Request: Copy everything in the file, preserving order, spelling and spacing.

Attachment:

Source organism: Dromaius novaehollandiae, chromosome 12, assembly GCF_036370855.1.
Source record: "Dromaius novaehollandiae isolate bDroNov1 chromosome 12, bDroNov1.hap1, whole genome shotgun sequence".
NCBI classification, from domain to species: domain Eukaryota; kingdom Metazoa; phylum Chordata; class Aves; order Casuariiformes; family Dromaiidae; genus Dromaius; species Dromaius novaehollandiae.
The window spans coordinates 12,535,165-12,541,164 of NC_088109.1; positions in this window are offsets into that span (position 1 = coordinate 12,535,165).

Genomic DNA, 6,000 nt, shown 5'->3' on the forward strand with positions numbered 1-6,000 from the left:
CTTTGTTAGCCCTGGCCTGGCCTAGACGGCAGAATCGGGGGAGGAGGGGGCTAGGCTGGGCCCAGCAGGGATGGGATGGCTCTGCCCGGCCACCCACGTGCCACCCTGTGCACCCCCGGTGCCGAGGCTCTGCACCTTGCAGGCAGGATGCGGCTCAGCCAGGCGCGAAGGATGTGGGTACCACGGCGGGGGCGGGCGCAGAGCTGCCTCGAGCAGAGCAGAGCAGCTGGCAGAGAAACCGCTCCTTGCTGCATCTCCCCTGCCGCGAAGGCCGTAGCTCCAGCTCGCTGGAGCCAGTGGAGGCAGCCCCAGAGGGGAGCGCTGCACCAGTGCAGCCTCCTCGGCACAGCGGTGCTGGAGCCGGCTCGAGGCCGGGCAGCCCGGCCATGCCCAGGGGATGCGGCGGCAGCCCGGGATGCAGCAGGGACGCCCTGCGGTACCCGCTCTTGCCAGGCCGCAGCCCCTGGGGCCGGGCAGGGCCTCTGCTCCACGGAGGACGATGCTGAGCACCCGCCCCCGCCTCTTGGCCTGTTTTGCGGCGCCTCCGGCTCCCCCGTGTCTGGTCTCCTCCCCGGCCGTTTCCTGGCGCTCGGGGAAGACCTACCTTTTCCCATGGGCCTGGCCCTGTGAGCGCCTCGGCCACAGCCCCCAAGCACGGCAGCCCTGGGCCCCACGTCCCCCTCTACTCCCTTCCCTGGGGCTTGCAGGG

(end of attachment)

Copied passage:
Source organism: Dromaius novaehollandiae, chromosome 12, assembly GCF_036370855.1.
Source record: "Dromaius novaehollandiae isolate bDroNov1 chromosome 12, bDroNov1.hap1, whole genome shotgun sequence".
NCBI classification, from domain to species: domain Eukaryota; kingdom Metazoa; phylum Chordata; class Aves; order Casuariiformes; family Dromaiidae; genus Dromaius; species Dromaius novaehollandiae.
The window spans coordinates 12,535,165-12,541,164 of NC_088109.1; positions in this window are offsets into that span (position 1 = coordinate 12,535,165).

Genomic DNA, 6,000 nt, shown 5'->3' on the forward strand with positions numbered 1-6,000 from the left:
CTTTGTTAGCCCTGGCCTGGCCTAGACGGCAGAATCGGGGGAGGAGGGGGCTAGGCTGGGCCCAGCAGGGATGGGATGGCTCTGCCCGGCCACCCACGTGCCACCCTGTGCACCCCCGGTGCCGAGGCTCTGCACCTTGCAGGCAGGATGCGGCTCAGCCAGGCGCGAAGGATGTGGGTACCACGGCGGGGGCGGGCGCAGAGCTGCCTCGAGCAGAGCAGAGCAGCTGGCAGAGAAACCGCTCCTTGCTGCATCTCCCCTGCCGCGAAGGCCGTAGCTCCAGCTCGCTGGAGCCAGTGGAGGCAGCCCCAGAGGGGAGCGCTGCACCAGTGCAGCCTCCTCGGCACAGCGGTGCTGGAGCCGGCTCGAGGCCGGGCAGCCCGGCCATGCCCAGGGGATGCGGCGGCAGCCCGGGATGCAGCAGGGACGCCCTGCGGTACCCGCTCTTGCCAGGCCGCAGCCCCTGGGGCCGGGCAGGGCCTCTGCTCCACGGAGGACGATGCTGAGCACCCGCCCCCGCCTCTTGGCCTGTTTTGCGGCGCCTCCGGCTCCCCCGTGTCTGGTCTCCTCCCCGGCCGTTTCCTGGCGCTCGGGGAAGACCTACCTTTTCCCATGGGCCTGGCCCTGTGAGCGCCTCGGCCACAGCCCCCAAGCACGGCAGCCCTGGGCCCCACGTCCCCCTCTACTCCCTTCCCTGGGGCTTGCAGGG